Innovations unwrapped at The Packaging Conference
Contract packagers as well as the brands they serve must keep up on the latest trends. Anne Marie Mohan, Senior Editor of Packaging World, provides insight into many such trends and innovations in her coverage of The Packaging Conference 2013, the sixth annual event sponsored by Plastic Technologies, Inc., and consultancy SBA-CCI, Inc.
The event, held Feb. 4-6 at The Ritz-Carlton in Atlanta, was developed to “motivate the audience, stimulate discussions, and introduce packaging innovations not yet released to the public,” Mohan writes. Among those innovations: the technology behind the Absolut Unique project, opportunities in digital package printing, and initiatives around PET recycling.
One of the presenters, Joe Angel, publisher of Contract Packaging and Packaging World, provided attendees with 13 packaging trends to watch out for in 2013, including the rising importance of food safety, the growth in third-party logistics (3PL) suppliers and contract packers, serialization in the pharma market, and workforce issues, among others.
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Almac launches U.S. commercial packaging operations
Almac announced the successful inspection of its new U.S. Commercial Packaging Operations located in Audubon, PA, by the U.S. Food and Drug Administration. The inspection took place Jan. 9 and 10, 2013, from which the agency concluded that the site is fully compliant with Good Manufacturing Practices.
Almac’s first U.S. commercial packaging client, a U.S.-based diversified healthcare company, is an existing long-term client partner of its U.K. operations for both formulation development and contract commercial manufacturing services. Initially, Almac will supply three commercial products with bulk tablet and capsule manufacturing taking place in Almac’s EMA and FDA-approved commercial facility in the U.K., with final bottle and blister packaging in Audubon.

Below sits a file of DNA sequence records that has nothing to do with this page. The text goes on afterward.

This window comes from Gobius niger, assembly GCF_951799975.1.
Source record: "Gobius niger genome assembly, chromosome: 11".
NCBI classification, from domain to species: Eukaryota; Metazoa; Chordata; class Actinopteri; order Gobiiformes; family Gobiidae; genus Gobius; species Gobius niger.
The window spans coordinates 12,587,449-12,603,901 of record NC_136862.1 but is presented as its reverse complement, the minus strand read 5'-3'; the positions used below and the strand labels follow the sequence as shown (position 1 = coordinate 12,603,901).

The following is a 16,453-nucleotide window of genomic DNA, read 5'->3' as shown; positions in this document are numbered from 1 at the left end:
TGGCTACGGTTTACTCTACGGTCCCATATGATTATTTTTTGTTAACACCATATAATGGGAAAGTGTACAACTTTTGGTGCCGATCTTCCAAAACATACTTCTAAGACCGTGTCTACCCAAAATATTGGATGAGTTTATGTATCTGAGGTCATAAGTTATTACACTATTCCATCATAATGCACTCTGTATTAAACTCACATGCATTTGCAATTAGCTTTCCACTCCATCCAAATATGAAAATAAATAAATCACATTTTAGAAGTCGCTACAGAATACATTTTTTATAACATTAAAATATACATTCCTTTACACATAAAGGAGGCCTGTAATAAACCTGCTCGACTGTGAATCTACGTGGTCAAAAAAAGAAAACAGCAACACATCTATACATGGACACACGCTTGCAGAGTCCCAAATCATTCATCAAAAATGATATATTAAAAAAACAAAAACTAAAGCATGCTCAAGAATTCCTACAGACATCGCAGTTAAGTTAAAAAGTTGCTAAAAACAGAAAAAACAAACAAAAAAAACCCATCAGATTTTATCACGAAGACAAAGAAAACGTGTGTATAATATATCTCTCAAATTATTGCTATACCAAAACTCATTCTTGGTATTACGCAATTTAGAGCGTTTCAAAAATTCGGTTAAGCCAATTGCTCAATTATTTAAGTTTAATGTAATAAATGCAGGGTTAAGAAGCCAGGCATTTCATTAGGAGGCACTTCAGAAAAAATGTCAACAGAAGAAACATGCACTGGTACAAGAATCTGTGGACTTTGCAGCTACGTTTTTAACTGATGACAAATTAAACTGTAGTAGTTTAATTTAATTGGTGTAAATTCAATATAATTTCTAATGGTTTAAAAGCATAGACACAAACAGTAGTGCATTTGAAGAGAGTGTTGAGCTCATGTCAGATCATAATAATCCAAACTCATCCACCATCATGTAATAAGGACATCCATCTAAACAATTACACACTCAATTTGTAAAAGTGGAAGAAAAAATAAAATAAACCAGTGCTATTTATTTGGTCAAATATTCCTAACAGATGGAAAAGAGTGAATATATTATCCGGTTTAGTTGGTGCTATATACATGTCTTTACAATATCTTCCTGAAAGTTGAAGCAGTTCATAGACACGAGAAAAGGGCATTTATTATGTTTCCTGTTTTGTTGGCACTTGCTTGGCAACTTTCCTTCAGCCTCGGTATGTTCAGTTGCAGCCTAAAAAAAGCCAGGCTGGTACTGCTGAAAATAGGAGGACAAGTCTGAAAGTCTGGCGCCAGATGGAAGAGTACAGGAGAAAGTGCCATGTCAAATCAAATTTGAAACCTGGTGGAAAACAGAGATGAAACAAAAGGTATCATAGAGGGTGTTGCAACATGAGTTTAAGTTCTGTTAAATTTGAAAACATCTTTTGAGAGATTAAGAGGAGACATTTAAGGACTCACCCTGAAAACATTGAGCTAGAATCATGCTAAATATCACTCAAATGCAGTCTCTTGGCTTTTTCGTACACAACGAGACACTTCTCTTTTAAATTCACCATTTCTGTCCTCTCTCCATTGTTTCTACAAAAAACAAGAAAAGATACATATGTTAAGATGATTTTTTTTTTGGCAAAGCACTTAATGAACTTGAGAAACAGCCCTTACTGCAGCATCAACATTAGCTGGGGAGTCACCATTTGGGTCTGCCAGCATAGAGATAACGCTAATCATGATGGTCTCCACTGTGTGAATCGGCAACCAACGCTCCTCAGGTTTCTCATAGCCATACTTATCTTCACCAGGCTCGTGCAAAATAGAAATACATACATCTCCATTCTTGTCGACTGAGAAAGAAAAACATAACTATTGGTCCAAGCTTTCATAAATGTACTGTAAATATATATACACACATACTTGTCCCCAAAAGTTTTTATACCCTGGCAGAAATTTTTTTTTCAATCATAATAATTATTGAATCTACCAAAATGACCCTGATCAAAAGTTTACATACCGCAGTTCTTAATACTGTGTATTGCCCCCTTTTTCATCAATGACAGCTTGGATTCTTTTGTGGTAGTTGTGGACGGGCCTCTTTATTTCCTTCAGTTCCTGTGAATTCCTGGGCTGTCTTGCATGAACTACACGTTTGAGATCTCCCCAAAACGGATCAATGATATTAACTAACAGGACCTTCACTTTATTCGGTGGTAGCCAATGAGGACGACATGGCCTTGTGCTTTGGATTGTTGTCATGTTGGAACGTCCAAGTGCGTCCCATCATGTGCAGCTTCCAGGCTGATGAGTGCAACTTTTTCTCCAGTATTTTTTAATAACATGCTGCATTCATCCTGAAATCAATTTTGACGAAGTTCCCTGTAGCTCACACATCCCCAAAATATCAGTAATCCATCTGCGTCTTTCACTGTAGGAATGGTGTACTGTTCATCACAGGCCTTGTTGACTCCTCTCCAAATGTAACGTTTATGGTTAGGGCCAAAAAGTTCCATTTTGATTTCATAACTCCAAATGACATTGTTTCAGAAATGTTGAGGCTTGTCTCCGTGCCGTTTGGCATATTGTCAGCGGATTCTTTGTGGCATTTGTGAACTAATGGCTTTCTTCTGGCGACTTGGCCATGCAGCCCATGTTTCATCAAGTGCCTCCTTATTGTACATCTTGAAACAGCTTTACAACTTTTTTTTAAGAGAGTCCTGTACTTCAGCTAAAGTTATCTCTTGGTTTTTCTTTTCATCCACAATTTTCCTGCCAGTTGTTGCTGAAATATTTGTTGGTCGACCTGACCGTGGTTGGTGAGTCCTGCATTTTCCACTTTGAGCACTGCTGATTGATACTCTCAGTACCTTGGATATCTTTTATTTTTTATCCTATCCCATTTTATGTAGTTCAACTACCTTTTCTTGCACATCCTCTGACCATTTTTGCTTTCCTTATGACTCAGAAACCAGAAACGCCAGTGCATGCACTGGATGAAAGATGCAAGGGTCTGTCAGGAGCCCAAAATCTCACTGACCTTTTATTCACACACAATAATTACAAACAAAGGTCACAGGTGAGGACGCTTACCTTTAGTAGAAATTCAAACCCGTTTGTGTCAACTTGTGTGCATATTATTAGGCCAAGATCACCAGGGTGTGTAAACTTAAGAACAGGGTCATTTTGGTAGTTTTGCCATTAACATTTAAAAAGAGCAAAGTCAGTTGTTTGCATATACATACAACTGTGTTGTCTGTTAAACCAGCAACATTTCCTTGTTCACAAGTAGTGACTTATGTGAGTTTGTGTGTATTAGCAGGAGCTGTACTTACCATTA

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Serialization and track and trace
Serialization, the assignment and application of a unique verifiable product identifier to an individual pack (i.e., the smallest salable unit), is of critical importance to pharma packagers, including contract packagers.
Jim Chrzan, VP and Publisher of Healthcare Packaging, returned from Pharmapack Europe with highlights of a 90-minute workshop on serialization conducted by Optel Vision. Optel’s Jean-Pierre Allard began the session by polling the crowd, asking them to categorize their level of involvement. Very few were just starting out on the serialization journey, and a handful considered themselves “experts” on the topic. The vast majority placed themselves in the intermediate category. Some highlights follow:
• Serial numbers must be provided to contract packagers by the IT department, not by the contract manufacturers, packagers or other facilities. Electronic Product Code Information Service (Epcis) standards allow all vendors to communicate the information to partners in the supply chain.
• Serialization is the assignment and application of a unique verifiable product identifier to an individual pack. (There was some dispute here to what level, but most accept it is the smallest salable unit).
• One point of confusion is there are different mediums available and different countries are selecting between a 1D bar code, a 2D bar code, a human-readable code, and an RFID tag (mostly applied at the pallet level due to continued cost issues).
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On a related topic, pharma packagers are encouraged to download the Healthcare Packaging Serialization Playbook.